Parsifal, Bayreuth Festival, Bayreuther Festspiele, July 2018

Parsifal in Bayreuth is one of opera’s great experiences. It is also the location of its first performance in 1882 where the marvellous acoustic of the Festspielhaus welcomes the huge dynamic range that this ‘sacred festival drama’ embodies. A thirty-year moratorium forbade stage performances elsewhere until the end of 1913, though the Royal Albert Hall hosted the first concert performance in 1884, and the Met in New York ignored copyright protection to give a staged performance in 1903.

Parsifal with the swan, all images Bayreuth Festival/ Enrico Nawrath

The current Bayreuth production by Uwe Eric Laufenberg, which I reviewed for the Daily Telegraph at its opening in 2016, places it in a modern setting influenced by the recent Iraqi war. The Land of the Grail is a damaged monastery in Iraqi Kurdistan, seen during the overture to be housing refugees, with US forces bringing back a sculpture of Christ on the Cross. The location itself is clearly seen during Gurnemanz and Parsifal’s journey to the Grail, ascending from the earth, beyond sun and planets to the deepest reaches of space before returning to the place they started. Here, as Parsifal says, “Ich schreite kaum, doch wähn’ ich mich schon weit” (I scarcely move yet seem to move apace) while Gurnemanz replies, “Du siehst, mein Sohn, zum Raum wird hier die Zeit” (You see, my son, here time turns into space). In Laufenberg’s conception time is a central element as the predominantly Islamic nature of modern Iraq confronts earlier religious communities that come together at the end with Jews, Christians and Muslims attending the renewed ceremony of the Grail that Parsifal initiates.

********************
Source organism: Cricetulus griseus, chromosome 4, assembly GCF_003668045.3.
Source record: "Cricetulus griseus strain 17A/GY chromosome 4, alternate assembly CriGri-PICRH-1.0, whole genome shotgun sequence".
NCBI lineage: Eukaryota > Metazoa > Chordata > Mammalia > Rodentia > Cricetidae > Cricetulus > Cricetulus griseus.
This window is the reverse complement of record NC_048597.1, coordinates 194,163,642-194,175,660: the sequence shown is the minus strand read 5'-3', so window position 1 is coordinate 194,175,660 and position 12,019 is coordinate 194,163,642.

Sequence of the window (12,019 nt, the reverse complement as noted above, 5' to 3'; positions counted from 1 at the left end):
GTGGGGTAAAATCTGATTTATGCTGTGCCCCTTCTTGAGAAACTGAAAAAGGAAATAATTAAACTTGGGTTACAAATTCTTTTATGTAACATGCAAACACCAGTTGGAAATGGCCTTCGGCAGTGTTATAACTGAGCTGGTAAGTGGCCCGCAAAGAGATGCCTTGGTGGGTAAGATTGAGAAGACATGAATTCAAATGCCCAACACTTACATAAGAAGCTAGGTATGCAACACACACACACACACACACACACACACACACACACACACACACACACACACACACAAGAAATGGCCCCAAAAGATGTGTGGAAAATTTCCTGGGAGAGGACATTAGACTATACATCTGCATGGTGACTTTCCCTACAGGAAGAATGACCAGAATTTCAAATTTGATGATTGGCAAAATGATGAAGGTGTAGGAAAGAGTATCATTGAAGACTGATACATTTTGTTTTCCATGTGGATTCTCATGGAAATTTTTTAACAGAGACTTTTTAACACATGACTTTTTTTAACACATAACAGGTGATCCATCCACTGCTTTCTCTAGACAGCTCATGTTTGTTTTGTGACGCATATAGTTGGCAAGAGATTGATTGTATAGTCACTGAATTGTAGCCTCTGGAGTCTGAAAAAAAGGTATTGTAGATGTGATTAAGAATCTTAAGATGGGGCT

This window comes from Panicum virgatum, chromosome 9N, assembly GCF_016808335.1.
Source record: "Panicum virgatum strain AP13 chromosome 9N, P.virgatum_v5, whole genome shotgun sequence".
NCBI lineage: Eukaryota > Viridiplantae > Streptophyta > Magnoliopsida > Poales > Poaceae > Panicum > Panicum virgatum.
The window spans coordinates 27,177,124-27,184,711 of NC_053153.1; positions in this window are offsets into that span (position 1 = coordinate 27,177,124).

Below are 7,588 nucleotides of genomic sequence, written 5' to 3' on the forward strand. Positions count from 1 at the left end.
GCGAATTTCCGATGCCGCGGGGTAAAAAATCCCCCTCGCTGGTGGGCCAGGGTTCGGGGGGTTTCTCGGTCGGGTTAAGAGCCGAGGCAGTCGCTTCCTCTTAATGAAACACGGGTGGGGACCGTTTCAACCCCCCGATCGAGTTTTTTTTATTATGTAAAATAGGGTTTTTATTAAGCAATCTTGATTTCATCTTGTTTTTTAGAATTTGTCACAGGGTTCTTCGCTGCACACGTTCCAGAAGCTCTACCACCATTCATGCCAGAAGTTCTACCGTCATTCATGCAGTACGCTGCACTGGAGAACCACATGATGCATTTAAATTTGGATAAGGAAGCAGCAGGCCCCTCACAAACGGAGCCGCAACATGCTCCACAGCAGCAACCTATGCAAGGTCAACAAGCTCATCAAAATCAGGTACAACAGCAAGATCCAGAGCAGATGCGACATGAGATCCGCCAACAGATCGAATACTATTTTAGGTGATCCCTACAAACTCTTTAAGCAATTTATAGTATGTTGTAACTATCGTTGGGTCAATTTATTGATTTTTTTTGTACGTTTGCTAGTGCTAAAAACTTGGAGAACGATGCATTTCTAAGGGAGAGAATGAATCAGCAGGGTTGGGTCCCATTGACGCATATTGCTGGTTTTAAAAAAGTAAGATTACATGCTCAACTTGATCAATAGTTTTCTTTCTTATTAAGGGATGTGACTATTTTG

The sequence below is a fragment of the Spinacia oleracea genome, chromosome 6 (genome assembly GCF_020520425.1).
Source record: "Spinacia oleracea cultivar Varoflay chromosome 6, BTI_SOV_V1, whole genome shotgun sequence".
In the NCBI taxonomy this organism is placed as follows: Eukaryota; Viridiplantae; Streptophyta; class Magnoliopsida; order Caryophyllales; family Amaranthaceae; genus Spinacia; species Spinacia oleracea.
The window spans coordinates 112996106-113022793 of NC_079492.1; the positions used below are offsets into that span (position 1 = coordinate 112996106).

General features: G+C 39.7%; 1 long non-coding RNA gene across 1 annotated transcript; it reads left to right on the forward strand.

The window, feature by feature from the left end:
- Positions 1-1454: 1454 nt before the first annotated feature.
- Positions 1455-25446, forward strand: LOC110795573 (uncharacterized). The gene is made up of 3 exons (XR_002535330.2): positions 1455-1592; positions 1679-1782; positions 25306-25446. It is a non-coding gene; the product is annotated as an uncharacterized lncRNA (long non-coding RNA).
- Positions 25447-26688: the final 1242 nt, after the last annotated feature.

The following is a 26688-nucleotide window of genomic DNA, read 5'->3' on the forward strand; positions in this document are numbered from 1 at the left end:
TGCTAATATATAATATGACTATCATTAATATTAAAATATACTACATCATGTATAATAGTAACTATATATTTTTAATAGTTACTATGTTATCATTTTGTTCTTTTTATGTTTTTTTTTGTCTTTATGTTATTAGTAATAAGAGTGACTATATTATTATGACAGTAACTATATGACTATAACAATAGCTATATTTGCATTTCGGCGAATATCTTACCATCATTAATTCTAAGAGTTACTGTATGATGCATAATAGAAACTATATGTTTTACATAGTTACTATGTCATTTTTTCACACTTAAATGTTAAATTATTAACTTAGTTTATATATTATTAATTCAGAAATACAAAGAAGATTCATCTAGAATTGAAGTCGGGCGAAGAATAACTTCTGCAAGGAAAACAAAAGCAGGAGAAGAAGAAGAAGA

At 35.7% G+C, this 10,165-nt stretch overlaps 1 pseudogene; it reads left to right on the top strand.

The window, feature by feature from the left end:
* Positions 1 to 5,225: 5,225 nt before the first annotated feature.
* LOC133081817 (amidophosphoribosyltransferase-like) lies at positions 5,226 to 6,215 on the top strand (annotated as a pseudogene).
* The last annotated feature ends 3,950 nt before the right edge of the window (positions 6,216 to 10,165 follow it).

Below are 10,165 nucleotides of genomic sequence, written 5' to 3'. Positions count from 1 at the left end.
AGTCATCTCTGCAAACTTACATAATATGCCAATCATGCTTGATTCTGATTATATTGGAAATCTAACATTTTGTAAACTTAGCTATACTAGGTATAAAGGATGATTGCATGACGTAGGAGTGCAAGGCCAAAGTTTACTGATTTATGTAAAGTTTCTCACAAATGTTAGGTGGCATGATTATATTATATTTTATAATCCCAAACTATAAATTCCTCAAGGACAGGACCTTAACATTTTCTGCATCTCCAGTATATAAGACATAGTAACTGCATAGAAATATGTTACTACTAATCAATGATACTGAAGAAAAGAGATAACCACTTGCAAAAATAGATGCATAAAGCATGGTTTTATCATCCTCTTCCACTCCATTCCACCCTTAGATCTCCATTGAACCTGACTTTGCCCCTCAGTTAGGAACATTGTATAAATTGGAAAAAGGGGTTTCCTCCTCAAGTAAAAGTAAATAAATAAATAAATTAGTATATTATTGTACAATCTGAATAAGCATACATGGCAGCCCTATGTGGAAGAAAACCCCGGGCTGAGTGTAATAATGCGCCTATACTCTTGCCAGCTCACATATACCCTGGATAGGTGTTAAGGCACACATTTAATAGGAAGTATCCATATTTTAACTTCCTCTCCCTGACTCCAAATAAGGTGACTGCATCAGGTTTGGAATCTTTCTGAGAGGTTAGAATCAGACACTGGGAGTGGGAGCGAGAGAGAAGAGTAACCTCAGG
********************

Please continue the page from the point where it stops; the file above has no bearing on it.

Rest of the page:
Parsifal and flower maidens

In the meantime the flower maidens of Act 2 strip off black abbayas to reveal flimsy Ottoman era costumes for their attempted seduction of Parsifal, and Klingsor as a Shi’ite Muslim flagellates himself among his collection of crucifixes before the final showdown with Parsifal, whose great journey as “der reine Tor” who shot the swan, to the hero who breaks Klingsor’s spear, has taken him to join the US special forces. This is a fantastic conception, though I could have done without naked figures dancing in the rain during the Good Friday music of Act III, but the performance under the baton of Semyon Bychkov exhibited an ethereal quality in which the singers expressed their roles with a conviction enhancing the production.

Kundry, Parsifal, Gurnemanz in Act 3

Günther Groissböck was an exceptional Gurnemanz, both vocally and in his stage presence, with Elena Pankratova an outstanding Kundry whose quiet power in Act 1 developed into the seductive charm of Act 2 and her final peace in Act 3, where both she and Gurnemanz have aged and are now close to death. Andreas Schager brought out the early confusion and determined focus of Parsifal in a superb performance, with Thomas J. Mayer a strongly sung Amfortas, who appears silently in the Act 2 of this production as a prisoner in Klingsor’s realm, unable to withstand the wiles of Kundry. Derek Welton made a threatening and firmly sung Klingsor, and Tobias Kehrer gave Amfortas’s father Titurel a depth contrasting with his aged presence on stage as a frail man with a walking stick.

This production will be repeated for the next two years, and if the performances of the past two years are any guide, it alone is worth the trip.

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